The Novelty of Eastern Thought

I found this post while browsing through Less Wrong a few days ago.

In it, Eliezer Yudkowsky writes about how his writing on rationality has been influenced by Zen and Eastern philosophy in general. He spends a lot of time talking about how his writing is different than the Eastern religions (such as Buddhism and Taoism). But he comes back with saying that the concepts that he is attempting to get across are similar to what Eastern philosophies are attempting to convey.

I feel the same way. Many of my posts have talked about this duality. Just last week. Here. And here.

However, he does describe a possible reason for why his writing (and, in turn, my writing) is influenced by the East. Eastern philosophies are different than what he was raised to believe in. Eastern philosophies are new.

In his post, Yudkowsky writes “If I had grown up in Taiwan, my writing would probably sound far more Buddhist and Taoistic; and perhaps I would talk of the inspiration (though not advice) I had received from reading some Taiwanese book about Greek philosophers, and how I often felt closer to Judaism than my forgotten childhood Buddhism.”

I probably notice the influence of Eastern philosophies more because they are different and new to me. But that does not make their influence or similarities any less meaningful. There are important lessons to be learned from the East. And while the religions that surround these philosophies are filled with gods, worshiping, rituals, suffering, sacrifice, etc., the concepts and practices are very useful and enlightening.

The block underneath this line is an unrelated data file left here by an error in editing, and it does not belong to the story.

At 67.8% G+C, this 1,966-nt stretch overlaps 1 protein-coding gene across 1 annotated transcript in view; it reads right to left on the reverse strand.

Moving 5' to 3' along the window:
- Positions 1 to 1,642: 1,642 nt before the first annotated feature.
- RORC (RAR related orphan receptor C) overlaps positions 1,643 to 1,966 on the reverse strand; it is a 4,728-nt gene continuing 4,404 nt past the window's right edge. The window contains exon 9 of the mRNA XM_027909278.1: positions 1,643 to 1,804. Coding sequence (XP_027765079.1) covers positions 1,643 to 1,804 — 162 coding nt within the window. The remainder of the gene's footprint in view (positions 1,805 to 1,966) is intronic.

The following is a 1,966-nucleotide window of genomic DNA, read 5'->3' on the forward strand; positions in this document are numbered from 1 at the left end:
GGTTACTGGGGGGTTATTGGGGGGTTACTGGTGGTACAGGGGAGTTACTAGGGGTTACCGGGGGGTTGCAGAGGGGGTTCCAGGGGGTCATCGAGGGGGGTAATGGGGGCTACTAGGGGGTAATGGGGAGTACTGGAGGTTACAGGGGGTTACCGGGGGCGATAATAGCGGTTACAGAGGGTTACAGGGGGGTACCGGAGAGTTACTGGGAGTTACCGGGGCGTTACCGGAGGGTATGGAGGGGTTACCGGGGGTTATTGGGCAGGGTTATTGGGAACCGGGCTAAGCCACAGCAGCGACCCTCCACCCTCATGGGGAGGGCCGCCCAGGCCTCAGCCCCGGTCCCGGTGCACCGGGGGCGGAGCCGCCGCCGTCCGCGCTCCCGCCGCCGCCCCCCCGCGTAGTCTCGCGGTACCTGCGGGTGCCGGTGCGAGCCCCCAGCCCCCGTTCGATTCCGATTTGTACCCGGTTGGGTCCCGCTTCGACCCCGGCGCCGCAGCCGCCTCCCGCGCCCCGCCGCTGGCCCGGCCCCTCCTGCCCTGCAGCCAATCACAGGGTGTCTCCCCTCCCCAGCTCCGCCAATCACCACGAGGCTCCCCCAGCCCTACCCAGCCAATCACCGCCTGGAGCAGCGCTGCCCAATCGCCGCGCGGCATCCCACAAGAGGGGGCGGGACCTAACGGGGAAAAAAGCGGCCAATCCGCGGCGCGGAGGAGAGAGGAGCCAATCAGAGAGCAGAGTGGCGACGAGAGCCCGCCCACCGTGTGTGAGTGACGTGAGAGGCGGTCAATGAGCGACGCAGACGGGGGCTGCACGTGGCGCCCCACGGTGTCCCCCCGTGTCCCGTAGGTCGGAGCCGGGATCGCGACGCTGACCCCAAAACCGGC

One such practice is mindfulness. In the East, it is surrounded by thousands of years of ritual. This combined with its novelty to Westerners makes it off-putting to many. But I have found it and the practice of thinking rationally the two most effective methods of controlling my thoughts.

So, (just like Yudkowsky mentions in his post) it does not matter how these methods are dressed up and presented to you. If they work, they work.

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